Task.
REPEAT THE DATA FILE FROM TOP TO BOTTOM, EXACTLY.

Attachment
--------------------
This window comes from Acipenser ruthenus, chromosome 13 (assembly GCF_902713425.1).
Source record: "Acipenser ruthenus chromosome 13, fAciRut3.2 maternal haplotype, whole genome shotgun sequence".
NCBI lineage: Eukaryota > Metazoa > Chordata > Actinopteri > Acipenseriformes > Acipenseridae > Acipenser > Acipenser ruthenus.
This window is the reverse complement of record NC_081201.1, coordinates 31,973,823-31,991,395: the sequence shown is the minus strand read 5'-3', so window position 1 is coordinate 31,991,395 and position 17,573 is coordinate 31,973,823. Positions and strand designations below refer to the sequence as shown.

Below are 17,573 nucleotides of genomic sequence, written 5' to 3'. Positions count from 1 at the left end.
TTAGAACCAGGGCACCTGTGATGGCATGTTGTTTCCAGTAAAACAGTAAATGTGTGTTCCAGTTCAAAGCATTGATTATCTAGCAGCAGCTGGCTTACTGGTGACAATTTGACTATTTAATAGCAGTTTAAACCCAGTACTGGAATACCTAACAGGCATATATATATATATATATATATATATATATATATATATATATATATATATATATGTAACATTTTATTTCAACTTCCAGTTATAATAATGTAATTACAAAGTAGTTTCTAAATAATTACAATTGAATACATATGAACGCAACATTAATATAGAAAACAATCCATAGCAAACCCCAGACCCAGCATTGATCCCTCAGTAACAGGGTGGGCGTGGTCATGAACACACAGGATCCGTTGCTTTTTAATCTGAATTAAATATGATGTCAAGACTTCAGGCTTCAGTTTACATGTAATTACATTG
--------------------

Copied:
This window comes from Acipenser ruthenus, chromosome 13 (assembly GCF_902713425.1).
Source record: "Acipenser ruthenus chromosome 13, fAciRut3.2 maternal haplotype, whole genome shotgun sequence".
NCBI lineage: Eukaryota > Metazoa > Chordata > Actinopteri > Acipenseriformes > Acipenseridae > Acipenser > Acipenser ruthenus.
This window is the reverse complement of record NC_081201.1, coordinates 31,973,823-31,991,395: the sequence shown is the minus strand read 5'-3', so window position 1 is coordinate 31,991,395 and position 17,573 is coordinate 31,973,823. Positions and strand designations below refer to the sequence as shown.

Below are 17,573 nucleotides of genomic sequence, written 5' to 3'. Positions count from 1 at the left end.
TTAGAACCAGGGCACCTGTGATGGCATGTTGTTTCCAGTAAAACAGTAAATGTGTGTTCCAGTTCAAAGCATTGATTATCTAGCAGCAGCTGGCTTACTGGTGACAATTTGACTATTTAATAGCAGTTTAAACCCAGTACTGGAATACCTAACAGGCATATATATATATATATATATATATATATATATATATATATATATATATATATATGTAACATTTTATTTCAACTTCCAGTTATAATAATGTAATTACAAAGTAGTTTCTAAATAATTACAATTGAATACATATGAACGCAACATTAATATAGAAAACAATCCATAGCAAACCCCAGACCCAGCATTGATCCCTCAGTAACAGGGTGGGCGTGGTCATGAACACACAGGATCCGTTGCTTTTTAATCTGAATTAAATATGATGTCAAGACTTCAGGCTTCAGTTTACATGTAATTACATTG